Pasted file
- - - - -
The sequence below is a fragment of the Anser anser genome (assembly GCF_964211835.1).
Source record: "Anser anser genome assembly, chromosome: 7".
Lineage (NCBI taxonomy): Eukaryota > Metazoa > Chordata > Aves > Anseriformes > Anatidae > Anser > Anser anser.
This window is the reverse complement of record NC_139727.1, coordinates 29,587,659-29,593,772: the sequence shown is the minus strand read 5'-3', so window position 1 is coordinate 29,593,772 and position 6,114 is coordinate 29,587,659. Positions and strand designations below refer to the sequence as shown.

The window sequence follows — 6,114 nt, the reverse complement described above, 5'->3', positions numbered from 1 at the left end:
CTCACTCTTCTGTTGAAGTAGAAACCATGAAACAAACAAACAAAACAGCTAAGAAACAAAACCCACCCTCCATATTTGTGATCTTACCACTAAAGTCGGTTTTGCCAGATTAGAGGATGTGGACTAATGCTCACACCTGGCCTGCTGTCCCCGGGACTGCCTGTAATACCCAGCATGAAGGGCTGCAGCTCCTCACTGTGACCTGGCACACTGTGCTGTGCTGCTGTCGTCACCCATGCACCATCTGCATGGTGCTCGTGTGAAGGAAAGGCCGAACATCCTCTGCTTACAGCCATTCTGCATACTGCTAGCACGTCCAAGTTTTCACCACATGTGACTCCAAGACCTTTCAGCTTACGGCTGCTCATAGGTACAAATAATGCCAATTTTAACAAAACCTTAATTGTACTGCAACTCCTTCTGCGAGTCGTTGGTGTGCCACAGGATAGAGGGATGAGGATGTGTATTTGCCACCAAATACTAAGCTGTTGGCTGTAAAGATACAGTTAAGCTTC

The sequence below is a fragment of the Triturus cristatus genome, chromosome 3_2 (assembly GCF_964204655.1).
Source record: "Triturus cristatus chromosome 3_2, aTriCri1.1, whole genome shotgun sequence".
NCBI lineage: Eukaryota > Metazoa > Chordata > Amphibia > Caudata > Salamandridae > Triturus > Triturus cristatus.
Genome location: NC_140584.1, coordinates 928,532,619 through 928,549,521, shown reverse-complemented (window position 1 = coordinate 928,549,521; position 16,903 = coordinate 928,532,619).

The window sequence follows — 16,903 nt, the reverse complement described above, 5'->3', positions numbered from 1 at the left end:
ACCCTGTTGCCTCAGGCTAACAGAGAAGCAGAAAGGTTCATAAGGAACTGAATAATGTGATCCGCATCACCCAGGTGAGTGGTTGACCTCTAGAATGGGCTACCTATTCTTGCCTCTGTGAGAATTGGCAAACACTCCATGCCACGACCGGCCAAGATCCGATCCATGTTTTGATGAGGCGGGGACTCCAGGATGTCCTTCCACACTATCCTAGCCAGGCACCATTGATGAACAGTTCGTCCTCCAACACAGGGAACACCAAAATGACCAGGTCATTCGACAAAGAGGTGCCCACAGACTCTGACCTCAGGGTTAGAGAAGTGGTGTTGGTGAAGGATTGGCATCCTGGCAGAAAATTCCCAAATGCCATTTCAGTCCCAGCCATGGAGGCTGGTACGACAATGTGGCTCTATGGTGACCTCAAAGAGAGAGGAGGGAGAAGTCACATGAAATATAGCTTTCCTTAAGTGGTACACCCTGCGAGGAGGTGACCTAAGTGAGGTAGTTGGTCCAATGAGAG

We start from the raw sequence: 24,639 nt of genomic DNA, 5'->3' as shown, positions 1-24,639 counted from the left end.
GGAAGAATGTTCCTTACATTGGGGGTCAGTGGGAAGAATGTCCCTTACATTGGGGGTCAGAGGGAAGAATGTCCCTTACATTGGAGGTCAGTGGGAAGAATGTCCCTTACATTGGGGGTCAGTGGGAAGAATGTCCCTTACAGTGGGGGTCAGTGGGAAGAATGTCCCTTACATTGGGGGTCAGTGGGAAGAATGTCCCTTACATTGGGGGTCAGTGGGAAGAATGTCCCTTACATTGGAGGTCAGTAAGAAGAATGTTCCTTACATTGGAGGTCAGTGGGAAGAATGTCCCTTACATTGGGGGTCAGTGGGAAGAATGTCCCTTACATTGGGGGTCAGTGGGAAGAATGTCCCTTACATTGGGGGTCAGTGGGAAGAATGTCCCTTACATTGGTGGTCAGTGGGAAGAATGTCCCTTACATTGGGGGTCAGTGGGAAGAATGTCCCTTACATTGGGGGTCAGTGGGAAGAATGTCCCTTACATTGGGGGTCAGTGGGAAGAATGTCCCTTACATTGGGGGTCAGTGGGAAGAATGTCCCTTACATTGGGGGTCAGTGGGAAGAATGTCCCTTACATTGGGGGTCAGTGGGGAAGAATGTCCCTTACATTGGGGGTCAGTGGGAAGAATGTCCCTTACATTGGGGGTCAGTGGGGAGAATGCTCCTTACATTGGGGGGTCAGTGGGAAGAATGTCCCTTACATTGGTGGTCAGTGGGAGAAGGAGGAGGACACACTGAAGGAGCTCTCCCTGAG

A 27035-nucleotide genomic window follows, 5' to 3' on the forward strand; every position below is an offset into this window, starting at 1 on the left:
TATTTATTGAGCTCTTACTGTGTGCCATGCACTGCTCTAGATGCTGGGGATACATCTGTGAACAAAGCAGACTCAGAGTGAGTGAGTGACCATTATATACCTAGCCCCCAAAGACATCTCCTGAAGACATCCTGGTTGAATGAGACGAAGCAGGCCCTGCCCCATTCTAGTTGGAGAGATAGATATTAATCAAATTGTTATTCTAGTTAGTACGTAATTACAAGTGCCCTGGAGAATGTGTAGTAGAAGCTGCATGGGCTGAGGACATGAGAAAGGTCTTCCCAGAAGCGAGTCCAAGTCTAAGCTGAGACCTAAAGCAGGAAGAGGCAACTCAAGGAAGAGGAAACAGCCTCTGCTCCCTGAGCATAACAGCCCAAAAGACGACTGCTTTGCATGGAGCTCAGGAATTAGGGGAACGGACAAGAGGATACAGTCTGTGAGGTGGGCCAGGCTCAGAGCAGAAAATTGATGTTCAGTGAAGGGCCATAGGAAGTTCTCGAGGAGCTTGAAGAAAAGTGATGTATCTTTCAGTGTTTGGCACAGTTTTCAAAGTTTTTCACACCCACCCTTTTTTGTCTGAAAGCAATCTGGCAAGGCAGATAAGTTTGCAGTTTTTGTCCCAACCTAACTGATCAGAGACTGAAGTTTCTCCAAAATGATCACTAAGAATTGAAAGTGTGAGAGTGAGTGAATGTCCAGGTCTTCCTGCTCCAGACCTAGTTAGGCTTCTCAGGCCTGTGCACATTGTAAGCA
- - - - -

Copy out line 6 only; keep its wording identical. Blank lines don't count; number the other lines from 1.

CTCACTCTTCTGTTGAAGTAGAAACCATGAAACAAACAAACAAAACAGCTAAGAAACAAAACCCACCCTCCATATTTGTGATCTTACCACTAAAGTCGGTTTTGCCAGATTAGAGGATGTGGACTAATGCTCACACCTGGCCTGCTGTCCCCGGGACTGCCTGTAATACCCAGCATGAAGGGCTGCAGCTCCTCACTGTGACCTGGCACACTGTGCTGTGCTGCTGTCGTCACCCATGCACCATCTGCATGGTGCTCGTGTGAAGGAAAGGCCGAACATCCTCTGCTTACAGCCATTCTGCATACTGCTAGCACGTCCAAGTTTTCACCACATGTGACTCCAAGACCTTTCAGCTTACGGCTGCTCATAGGTACAAATAATGCCAATTTTAACAAAACCTTAATTGTACTGCAACTCCTTCTGCGAGTCGTTGGTGTGCCACAGGATAGAGGGATGAGGATGTGTATTTGCCACCAAATACTAAGCTGTTGGCTGTAAAGATACAGTTAAGCTTC